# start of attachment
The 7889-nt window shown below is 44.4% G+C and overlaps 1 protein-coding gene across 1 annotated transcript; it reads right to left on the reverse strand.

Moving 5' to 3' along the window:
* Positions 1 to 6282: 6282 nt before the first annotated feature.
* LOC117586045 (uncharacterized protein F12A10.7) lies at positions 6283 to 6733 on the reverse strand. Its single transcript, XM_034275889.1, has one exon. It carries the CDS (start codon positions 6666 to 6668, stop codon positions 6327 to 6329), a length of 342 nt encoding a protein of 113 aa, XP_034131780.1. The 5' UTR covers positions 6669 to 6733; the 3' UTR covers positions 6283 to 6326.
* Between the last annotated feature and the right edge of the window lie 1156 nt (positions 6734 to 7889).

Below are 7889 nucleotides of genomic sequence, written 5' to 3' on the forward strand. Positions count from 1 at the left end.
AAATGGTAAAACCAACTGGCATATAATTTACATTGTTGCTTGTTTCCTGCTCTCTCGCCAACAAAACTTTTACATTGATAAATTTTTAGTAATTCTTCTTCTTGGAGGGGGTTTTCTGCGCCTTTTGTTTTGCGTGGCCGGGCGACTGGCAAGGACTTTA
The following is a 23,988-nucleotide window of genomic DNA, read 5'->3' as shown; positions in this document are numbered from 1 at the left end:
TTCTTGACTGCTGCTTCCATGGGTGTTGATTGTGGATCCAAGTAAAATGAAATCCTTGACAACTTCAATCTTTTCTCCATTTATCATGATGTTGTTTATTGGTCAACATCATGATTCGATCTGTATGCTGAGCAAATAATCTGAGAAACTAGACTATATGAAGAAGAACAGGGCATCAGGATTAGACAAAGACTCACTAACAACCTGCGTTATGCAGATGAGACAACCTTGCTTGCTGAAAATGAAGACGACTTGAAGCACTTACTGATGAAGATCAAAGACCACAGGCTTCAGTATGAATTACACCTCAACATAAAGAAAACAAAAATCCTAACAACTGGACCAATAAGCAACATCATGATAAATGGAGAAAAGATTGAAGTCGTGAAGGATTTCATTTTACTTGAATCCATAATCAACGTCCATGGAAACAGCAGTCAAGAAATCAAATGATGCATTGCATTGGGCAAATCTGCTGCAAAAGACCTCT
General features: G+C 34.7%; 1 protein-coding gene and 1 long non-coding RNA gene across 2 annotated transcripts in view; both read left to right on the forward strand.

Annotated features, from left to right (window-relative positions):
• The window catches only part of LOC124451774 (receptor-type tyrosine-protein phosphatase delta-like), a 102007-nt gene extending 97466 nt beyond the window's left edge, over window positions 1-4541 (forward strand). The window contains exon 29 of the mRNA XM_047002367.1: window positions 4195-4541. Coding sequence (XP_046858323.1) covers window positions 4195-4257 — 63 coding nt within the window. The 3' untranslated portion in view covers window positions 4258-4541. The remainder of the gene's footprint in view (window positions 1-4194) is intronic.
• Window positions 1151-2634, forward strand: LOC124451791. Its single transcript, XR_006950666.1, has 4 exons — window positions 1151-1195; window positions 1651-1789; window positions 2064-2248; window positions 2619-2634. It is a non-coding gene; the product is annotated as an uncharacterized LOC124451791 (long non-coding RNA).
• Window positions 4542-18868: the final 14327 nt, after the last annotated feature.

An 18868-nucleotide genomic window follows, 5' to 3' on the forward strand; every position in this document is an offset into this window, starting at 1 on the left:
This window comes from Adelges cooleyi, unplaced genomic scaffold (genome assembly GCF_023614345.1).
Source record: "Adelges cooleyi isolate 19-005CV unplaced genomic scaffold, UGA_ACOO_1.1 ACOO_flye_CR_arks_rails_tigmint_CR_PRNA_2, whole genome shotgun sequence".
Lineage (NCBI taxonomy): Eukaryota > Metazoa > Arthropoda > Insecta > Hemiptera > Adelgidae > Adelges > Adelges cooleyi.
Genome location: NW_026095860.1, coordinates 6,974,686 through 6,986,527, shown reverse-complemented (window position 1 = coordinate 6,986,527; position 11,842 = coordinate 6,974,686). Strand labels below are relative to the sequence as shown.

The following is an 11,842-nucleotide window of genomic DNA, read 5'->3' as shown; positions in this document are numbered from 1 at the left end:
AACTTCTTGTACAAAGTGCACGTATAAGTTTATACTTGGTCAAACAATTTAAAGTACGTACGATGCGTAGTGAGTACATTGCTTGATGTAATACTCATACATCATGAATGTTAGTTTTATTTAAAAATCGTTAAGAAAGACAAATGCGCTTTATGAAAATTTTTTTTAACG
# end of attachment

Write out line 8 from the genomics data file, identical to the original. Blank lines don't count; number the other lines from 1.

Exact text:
The following is a 23,988-nucleotide window of genomic DNA, read 5'->3' as shown; positions in this document are numbered from 1 at the left end: